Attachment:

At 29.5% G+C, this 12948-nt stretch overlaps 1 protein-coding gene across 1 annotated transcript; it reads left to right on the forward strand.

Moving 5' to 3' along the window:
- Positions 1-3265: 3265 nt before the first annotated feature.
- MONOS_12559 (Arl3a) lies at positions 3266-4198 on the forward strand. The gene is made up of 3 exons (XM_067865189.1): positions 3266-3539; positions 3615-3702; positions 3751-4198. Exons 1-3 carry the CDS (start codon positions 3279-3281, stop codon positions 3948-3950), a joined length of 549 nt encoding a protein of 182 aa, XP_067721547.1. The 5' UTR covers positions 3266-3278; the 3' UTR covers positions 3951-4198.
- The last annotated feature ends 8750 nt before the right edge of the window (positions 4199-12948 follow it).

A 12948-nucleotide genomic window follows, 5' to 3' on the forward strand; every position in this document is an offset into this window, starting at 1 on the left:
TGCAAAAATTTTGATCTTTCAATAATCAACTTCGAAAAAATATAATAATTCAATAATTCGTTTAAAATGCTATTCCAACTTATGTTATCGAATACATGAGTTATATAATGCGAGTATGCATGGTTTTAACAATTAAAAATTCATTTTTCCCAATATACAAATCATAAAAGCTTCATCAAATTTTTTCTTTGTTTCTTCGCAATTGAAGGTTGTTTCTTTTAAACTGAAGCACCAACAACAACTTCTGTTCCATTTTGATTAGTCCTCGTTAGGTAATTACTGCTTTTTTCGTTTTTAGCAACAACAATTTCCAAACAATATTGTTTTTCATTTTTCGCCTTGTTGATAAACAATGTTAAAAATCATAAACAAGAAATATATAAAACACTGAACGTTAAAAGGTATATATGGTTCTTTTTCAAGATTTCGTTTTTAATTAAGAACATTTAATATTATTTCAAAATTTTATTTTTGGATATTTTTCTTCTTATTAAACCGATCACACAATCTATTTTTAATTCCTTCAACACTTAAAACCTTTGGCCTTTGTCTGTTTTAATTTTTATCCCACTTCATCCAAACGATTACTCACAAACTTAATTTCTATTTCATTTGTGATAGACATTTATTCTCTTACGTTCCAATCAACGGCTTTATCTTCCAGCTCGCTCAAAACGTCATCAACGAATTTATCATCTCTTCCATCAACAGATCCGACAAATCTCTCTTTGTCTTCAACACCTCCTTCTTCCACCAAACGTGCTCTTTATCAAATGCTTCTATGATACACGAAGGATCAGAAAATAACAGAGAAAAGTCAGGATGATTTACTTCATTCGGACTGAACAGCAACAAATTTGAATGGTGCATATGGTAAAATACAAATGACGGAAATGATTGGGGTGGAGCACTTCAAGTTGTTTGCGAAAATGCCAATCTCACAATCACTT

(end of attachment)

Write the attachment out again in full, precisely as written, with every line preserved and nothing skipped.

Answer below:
At 29.5% G+C, this 12948-nt stretch overlaps 1 protein-coding gene across 1 annotated transcript; it reads left to right on the forward strand.

Moving 5' to 3' along the window:
- Positions 1-3265: 3265 nt before the first annotated feature.
- MONOS_12559 (Arl3a) lies at positions 3266-4198 on the forward strand. The gene is made up of 3 exons (XM_067865189.1): positions 3266-3539; positions 3615-3702; positions 3751-4198. Exons 1-3 carry the CDS (start codon positions 3279-3281, stop codon positions 3948-3950), a joined length of 549 nt encoding a protein of 182 aa, XP_067721547.1. The 5' UTR covers positions 3266-3278; the 3' UTR covers positions 3951-4198.
- The last annotated feature ends 8750 nt before the right edge of the window (positions 4199-12948 follow it).

A 12948-nucleotide genomic window follows, 5' to 3' on the forward strand; every position in this document is an offset into this window, starting at 1 on the left:
TGCAAAAATTTTGATCTTTCAATAATCAACTTCGAAAAAATATAATAATTCAATAATTCGTTTAAAATGCTATTCCAACTTATGTTATCGAATACATGAGTTATATAATGCGAGTATGCATGGTTTTAACAATTAAAAATTCATTTTTCCCAATATACAAATCATAAAAGCTTCATCAAATTTTTTCTTTGTTTCTTCGCAATTGAAGGTTGTTTCTTTTAAACTGAAGCACCAACAACAACTTCTGTTCCATTTTGATTAGTCCTCGTTAGGTAATTACTGCTTTTTTCGTTTTTAGCAACAACAATTTCCAAACAATATTGTTTTTCATTTTTCGCCTTGTTGATAAACAATGTTAAAAATCATAAACAAGAAATATATAAAACACTGAACGTTAAAAGGTATATATGGTTCTTTTTCAAGATTTCGTTTTTAATTAAGAACATTTAATATTATTTCAAAATTTTATTTTTGGATATTTTTCTTCTTATTAAACCGATCACACAATCTATTTTTAATTCCTTCAACACTTAAAACCTTTGGCCTTTGTCTGTTTTAATTTTTATCCCACTTCATCCAAACGATTACTCACAAACTTAATTTCTATTTCATTTGTGATAGACATTTATTCTCTTACGTTCCAATCAACGGCTTTATCTTCCAGCTCGCTCAAAACGTCATCAACGAATTTATCATCTCTTCCATCAACAGATCCGACAAATCTCTCTTTGTCTTCAACACCTCCTTCTTCCACCAAACGTGCTCTTTATCAAATGCTTCTATGATACACGAAGGATCAGAAAATAACAGAGAAAAGTCAGGATGATTTACTTCATTCGGACTGAACAGCAACAAATTTGAATGGTGCATATGGTAAAATACAAATGACGGAAATGATTGGGGTGGAGCACTTCAAGTTGTTTGCGAAAATGCCAATCTCACAATCACTT